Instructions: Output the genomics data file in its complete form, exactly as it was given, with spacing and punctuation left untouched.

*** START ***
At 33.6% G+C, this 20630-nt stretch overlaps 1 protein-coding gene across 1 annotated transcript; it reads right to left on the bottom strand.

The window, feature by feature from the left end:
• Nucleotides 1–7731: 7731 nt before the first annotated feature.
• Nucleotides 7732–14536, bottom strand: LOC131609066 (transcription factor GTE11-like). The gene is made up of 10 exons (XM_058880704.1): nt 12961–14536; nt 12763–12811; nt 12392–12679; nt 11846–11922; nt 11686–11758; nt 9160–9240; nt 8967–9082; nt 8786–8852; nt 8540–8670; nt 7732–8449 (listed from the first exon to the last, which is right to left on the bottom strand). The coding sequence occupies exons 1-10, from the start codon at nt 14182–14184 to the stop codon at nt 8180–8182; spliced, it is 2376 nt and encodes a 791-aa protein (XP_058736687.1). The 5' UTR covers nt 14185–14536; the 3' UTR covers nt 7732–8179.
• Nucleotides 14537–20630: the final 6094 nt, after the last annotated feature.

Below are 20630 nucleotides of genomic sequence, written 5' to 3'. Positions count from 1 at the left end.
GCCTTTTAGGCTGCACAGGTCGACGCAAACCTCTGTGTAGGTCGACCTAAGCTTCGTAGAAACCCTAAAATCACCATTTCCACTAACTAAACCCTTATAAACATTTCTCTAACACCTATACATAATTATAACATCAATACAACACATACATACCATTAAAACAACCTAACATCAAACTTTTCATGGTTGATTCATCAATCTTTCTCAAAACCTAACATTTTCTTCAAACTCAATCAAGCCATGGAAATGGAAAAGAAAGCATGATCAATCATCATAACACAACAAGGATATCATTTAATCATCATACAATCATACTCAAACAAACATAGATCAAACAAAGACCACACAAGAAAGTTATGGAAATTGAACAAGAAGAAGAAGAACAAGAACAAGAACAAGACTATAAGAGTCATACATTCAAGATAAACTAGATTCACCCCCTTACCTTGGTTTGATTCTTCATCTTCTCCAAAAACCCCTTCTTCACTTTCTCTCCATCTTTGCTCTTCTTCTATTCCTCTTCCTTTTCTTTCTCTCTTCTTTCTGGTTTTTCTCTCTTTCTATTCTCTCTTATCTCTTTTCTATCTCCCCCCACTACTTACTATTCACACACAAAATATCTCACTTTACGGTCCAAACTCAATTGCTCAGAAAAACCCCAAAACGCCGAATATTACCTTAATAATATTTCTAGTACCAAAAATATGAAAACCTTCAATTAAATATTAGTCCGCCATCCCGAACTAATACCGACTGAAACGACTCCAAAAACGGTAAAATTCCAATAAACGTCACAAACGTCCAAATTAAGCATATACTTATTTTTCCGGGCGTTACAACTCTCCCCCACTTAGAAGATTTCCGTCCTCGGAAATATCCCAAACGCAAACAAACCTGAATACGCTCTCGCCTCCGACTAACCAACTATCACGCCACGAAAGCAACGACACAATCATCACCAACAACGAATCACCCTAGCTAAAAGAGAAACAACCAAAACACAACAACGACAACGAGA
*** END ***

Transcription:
At 33.6% G+C, this 20630-nt stretch overlaps 1 protein-coding gene across 1 annotated transcript; it reads right to left on the bottom strand.

The window, feature by feature from the left end:
• Nucleotides 1–7731: 7731 nt before the first annotated feature.
• Nucleotides 7732–14536, bottom strand: LOC131609066 (transcription factor GTE11-like). The gene is made up of 10 exons (XM_058880704.1): nt 12961–14536; nt 12763–12811; nt 12392–12679; nt 11846–11922; nt 11686–11758; nt 9160–9240; nt 8967–9082; nt 8786–8852; nt 8540–8670; nt 7732–8449 (listed from the first exon to the last, which is right to left on the bottom strand). The coding sequence occupies exons 1-10, from the start codon at nt 14182–14184 to the stop codon at nt 8180–8182; spliced, it is 2376 nt and encodes a 791-aa protein (XP_058736687.1). The 5' UTR covers nt 14185–14536; the 3' UTR covers nt 7732–8179.
• Nucleotides 14537–20630: the final 6094 nt, after the last annotated feature.

Below are 20630 nucleotides of genomic sequence, written 5' to 3'. Positions count from 1 at the left end.
GCCTTTTAGGCTGCACAGGTCGACGCAAACCTCTGTGTAGGTCGACCTAAGCTTCGTAGAAACCCTAAAATCACCATTTCCACTAACTAAACCCTTATAAACATTTCTCTAACACCTATACATAATTATAACATCAATACAACACATACATACCATTAAAACAACCTAACATCAAACTTTTCATGGTTGATTCATCAATCTTTCTCAAAACCTAACATTTTCTTCAAACTCAATCAAGCCATGGAAATGGAAAAGAAAGCATGATCAATCATCATAACACAACAAGGATATCATTTAATCATCATACAATCATACTCAAACAAACATAGATCAAACAAAGACCACACAAGAAAGTTATGGAAATTGAACAAGAAGAAGAAGAACAAGAACAAGAACAAGACTATAAGAGTCATACATTCAAGATAAACTAGATTCACCCCCTTACCTTGGTTTGATTCTTCATCTTCTCCAAAAACCCCTTCTTCACTTTCTCTCCATCTTTGCTCTTCTTCTATTCCTCTTCCTTTTCTTTCTCTCTTCTTTCTGGTTTTTCTCTCTTTCTATTCTCTCTTATCTCTTTTCTATCTCCCCCCACTACTTACTATTCACACACAAAATATCTCACTTTACGGTCCAAACTCAATTGCTCAGAAAAACCCCAAAACGCCGAATATTACCTTAATAATATTTCTAGTACCAAAAATATGAAAACCTTCAATTAAATATTAGTCCGCCATCCCGAACTAATACCGACTGAAACGACTCCAAAAACGGTAAAATTCCAATAAACGTCACAAACGTCCAAATTAAGCATATACTTATTTTTCCGGGCGTTACAACTCTCCCCCACTTAGAAGATTTCCGTCCTCGGAAATATCCCAAACGCAAACAAACCTGAATACGCTCTCGCCTCCGACTAACCAACTATCACGCCACGAAAGCAACGACACAATCATCACCAACAACGAATCACCCTAGCTAAAAGAGAAACAACCAAAACACAACAACGACAACGAGA